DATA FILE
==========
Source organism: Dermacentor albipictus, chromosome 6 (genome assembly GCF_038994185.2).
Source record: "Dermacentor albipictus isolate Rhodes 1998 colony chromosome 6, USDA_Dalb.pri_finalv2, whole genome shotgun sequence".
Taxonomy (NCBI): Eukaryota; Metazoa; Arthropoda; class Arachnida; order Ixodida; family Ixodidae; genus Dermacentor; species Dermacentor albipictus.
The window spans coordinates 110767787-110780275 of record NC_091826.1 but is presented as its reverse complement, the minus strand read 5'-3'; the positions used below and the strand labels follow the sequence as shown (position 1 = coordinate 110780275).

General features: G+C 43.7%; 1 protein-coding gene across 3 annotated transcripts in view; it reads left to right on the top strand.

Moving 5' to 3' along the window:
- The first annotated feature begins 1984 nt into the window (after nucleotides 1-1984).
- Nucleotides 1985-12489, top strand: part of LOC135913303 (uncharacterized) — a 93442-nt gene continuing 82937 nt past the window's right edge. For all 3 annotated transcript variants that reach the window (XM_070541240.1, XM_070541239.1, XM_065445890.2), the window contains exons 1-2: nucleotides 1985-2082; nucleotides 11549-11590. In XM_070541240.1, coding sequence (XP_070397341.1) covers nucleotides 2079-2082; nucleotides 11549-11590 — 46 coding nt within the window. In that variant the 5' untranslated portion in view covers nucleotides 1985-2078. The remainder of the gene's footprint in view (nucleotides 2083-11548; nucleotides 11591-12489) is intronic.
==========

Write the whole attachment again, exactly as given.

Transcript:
Source organism: Dermacentor albipictus, chromosome 6 (genome assembly GCF_038994185.2).
Source record: "Dermacentor albipictus isolate Rhodes 1998 colony chromosome 6, USDA_Dalb.pri_finalv2, whole genome shotgun sequence".
Taxonomy (NCBI): Eukaryota; Metazoa; Arthropoda; class Arachnida; order Ixodida; family Ixodidae; genus Dermacentor; species Dermacentor albipictus.
The window spans coordinates 110767787-110780275 of record NC_091826.1 but is presented as its reverse complement, the minus strand read 5'-3'; the positions used below and the strand labels follow the sequence as shown (position 1 = coordinate 110780275).

General features: G+C 43.7%; 1 protein-coding gene across 3 annotated transcripts in view; it reads left to right on the top strand.

Moving 5' to 3' along the window:
- The first annotated feature begins 1984 nt into the window (after nucleotides 1-1984).
- Nucleotides 1985-12489, top strand: part of LOC135913303 (uncharacterized) — a 93442-nt gene continuing 82937 nt past the window's right edge. For all 3 annotated transcript variants that reach the window (XM_070541240.1, XM_070541239.1, XM_065445890.2), the window contains exons 1-2: nucleotides 1985-2082; nucleotides 11549-11590. In XM_070541240.1, coding sequence (XP_070397341.1) covers nucleotides 2079-2082; nucleotides 11549-11590 — 46 coding nt within the window. In that variant the 5' untranslated portion in view covers nucleotides 1985-2078. The remainder of the gene's footprint in view (nucleotides 2083-11548; nucleotides 11591-12489) is intronic.